In Re Barnes'estate

Annotate this Case

128 N.W.2d 188 (1964)

In the Matter of the ESTATE of Bernard C. BARNES, Deceased.

No. 51294.

Supreme Court of Iowa.

May 5, 1964.

As Amended on Denial of Rehearing July 15, 1964.

*189 Albert J. Todd and Herrick, Langdon, Sandblom & Belin, Des Moines, for Iowa-Des Moines National Bank, Executor, appellant.

Hansen, Wheatcraft, Galvin & McClintock, Des Moines, for Kathryn V. Barnes and Walter B. Barnes, appellees.

*190 LARSON, Justice.

Testator's widow, Kathryn V. Barnes, and his adult son, Walter B. Barnes, applied to the court for construction of his will and codicil now in the course of probate in the District Court of Polk County, Iowa. They also asked, pursuant to Rule 264, R.C.P., 58 I.C.A., that the court declare on three specific matters relating to the distribution of certain unused portions or residue of trust assets in the estate. Testator died October 31, 1962, leaving a gross estate of almost one million dollars. His wife had lived apart from him for 25 to 30 years, and Walter was the sole issue of this marriage. This appeal by the executor was authorized as an estate expense, and from that order the appellees cross-appeal.

The trial court held that Paragraph VII of the will was void as against public policy and declared the undisposed corpus of two trusts established for the benefit of testator's secretary and his sister constituted reversionary interests which vested immediately upon testator's death, and each unused portion, when determined, should be paid to the son or his heirs.

Testator's will, after making certain specific bequests, provided in Paragraph VI that all the rest, residue and remainder of his property was devised to the Iowa-Des Moines National Bank in trust to hold, manage and distribute as follows: One half of the assets "to be held for the use and benefit of my son Walter B. Barnes to be paid him under the terms and provisions as hereinafter set forth"; one fourth of the assets "to be held for the use and benefit of my secretary Sara E. Smith to be paid her under the terms and provisions as hereinafter set forth"; and one fourth of the assets "to be held for the use and benefit of my sister Margaret Barnes * * * to be paid her under the terms and provisions as hereinafter set forth."

Paragraph VI then goes on to direct the trustee to pay the son $300.00 per month until he attains his 30th birthday, at which time he is to receive one third of the funds allotted to him. He was to receive another one third on his 35th birthday, and the last third on his 40th birthday. Any further monthly allowance, after receiving his first third, necessary for his maintenance and support is left to the discretion of the trustee. By codicil executed a week before his death, testator raised the ages when the son was to receive the corpus from 30 to 35, from 35 to 40, and from 40 to 45.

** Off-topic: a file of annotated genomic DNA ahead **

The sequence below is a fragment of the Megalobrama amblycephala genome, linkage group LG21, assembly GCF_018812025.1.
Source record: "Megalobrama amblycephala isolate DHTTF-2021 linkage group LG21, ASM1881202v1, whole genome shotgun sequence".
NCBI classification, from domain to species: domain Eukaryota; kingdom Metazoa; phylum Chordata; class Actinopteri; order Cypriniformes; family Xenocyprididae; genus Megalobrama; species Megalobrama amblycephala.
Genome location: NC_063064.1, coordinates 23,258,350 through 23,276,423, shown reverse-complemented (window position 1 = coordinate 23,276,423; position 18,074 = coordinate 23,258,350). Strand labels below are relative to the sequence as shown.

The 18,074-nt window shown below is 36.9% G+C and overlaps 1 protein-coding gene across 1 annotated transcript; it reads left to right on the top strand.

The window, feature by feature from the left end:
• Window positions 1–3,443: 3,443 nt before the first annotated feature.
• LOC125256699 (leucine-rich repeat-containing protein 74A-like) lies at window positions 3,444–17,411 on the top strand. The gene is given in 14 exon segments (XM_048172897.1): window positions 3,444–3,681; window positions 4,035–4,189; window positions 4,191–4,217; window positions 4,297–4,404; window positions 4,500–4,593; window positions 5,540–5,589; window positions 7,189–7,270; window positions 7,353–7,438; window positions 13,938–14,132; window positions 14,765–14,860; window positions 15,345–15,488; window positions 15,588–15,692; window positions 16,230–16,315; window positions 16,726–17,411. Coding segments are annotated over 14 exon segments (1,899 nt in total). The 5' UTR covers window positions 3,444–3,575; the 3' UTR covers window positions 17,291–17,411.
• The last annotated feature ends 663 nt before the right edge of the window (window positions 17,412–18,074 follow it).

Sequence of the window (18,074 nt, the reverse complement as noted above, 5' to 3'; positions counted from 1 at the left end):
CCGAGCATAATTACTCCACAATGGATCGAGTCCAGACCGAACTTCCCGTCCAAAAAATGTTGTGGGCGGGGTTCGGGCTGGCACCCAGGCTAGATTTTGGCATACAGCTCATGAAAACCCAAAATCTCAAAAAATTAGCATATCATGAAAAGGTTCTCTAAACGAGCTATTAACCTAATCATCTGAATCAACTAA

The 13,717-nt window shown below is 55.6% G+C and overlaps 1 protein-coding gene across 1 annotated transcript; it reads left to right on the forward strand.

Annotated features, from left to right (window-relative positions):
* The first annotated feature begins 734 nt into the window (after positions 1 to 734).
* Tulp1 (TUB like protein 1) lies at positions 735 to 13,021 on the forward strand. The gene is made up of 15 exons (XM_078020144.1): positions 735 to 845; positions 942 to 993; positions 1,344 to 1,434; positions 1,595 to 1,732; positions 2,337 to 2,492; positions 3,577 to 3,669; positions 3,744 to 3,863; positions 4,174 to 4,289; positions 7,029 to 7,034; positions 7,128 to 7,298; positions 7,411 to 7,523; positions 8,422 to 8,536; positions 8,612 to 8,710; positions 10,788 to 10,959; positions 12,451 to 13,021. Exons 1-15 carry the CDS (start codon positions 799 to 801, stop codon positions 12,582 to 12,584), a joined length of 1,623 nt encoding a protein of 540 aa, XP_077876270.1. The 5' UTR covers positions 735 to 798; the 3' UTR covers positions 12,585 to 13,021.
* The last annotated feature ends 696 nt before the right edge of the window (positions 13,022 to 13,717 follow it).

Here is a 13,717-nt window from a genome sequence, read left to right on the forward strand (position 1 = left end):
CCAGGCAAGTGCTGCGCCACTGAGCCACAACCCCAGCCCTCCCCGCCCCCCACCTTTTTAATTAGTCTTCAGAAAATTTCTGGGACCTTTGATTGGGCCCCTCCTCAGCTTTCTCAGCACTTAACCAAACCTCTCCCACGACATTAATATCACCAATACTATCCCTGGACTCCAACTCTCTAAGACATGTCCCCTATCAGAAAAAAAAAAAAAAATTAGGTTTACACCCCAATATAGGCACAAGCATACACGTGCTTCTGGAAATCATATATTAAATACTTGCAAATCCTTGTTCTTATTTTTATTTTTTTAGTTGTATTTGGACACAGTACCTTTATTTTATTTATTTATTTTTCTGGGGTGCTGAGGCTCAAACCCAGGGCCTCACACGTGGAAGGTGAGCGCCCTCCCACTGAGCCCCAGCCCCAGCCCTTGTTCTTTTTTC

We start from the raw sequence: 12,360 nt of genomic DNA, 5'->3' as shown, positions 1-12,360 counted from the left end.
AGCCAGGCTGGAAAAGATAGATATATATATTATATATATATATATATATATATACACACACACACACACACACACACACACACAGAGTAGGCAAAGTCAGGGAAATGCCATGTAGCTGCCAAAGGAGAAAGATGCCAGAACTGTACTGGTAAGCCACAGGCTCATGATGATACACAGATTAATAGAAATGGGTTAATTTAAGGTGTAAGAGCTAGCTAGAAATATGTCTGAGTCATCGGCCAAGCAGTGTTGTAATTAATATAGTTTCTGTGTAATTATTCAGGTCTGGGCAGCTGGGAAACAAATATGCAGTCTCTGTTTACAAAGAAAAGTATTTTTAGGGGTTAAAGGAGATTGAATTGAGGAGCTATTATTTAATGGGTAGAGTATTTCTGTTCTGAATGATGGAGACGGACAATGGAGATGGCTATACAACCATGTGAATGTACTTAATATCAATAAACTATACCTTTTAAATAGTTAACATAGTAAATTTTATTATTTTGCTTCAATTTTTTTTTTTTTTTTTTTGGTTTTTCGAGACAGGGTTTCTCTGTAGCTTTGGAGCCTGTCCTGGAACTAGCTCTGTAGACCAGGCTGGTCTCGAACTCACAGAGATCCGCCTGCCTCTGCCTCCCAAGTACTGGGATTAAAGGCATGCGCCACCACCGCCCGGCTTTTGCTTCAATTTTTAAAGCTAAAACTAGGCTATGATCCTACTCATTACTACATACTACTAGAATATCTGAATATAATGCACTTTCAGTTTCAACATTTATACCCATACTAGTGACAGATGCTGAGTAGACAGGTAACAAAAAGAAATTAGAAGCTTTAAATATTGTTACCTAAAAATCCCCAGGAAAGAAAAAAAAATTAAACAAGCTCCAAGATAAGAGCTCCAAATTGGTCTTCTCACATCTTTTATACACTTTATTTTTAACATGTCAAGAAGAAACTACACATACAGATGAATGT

It directed the trustee to pay Sara E. Smith, the secretary, $250.00 per month during the term of her natural life from her allotted funds, but also provided that in the event of her marriage or death "any trust assets remaining shall revert to and be paid into the general trust hereinbefore created." By the codicil the monthly payments were increased to $300.00.

It directed the trustee to pay the sister, Margaret Barnes, the sum of $250.00 per month during her natural life, and provided "the trust hereinbefore established shall terminate upon her death or upon the exhaustion of the trust estate, whichever shall be first", and any trust assets remaining were to "revert to and be paid into the general trust hereinbefore created." These monthly payments were also increased to $300.00 by the codicil.

Paragraph VII, which gave rise to the main dispute herein, contained this condition and direction: "In the event Kathryn V. Barnes shall elect to demand her dower or distributive share under the law rather than to accept the provisions of this my Will on her behalf, then and in that event the Trust hereinbefore established for Walter B. Barnes shall stand revoked and become a nullity and of no legal force and effect, and the trust assets otherwise provided for said Walter B. Barnes shall revert to and become a part of the general trust heretofore created and shall be payable to Sara E. Smith and Margaret Barnes only as heretofore provided." (Emphasis supplied.)

*191 Pursuant to Rule 264, R.C.P., three questions were asked the court: "A. In the event Kathryn V. Barnes elects to take dower rather than taking under the terms of the Will, how shall the residue of the estate be held and distributed? B. Upon the marriage or death of Sara E. Smith, what distribution is to be made by the trustee of the unused portion of the trust assets held for her use and benefit? C. Upon the death of Margaret Barnes, what distribution is to be made by the trustee of the unused portion of the trust assets held for her use and benefit?"

Speaking generally, it cannot be said as a matter of law that a subsequent contingent revocation or alteration of a conditional bequest in a will is illegal or void, nor that it is necessarily invalid for repugnancy. Intent and purpose play a vital part in such determinations. In re Estate of McCulloch, 243 Iowa 449, 52 N.W.2d 67; In re Estate of Yarolem, 247 Iowa 849, 76 N.W.2d 770.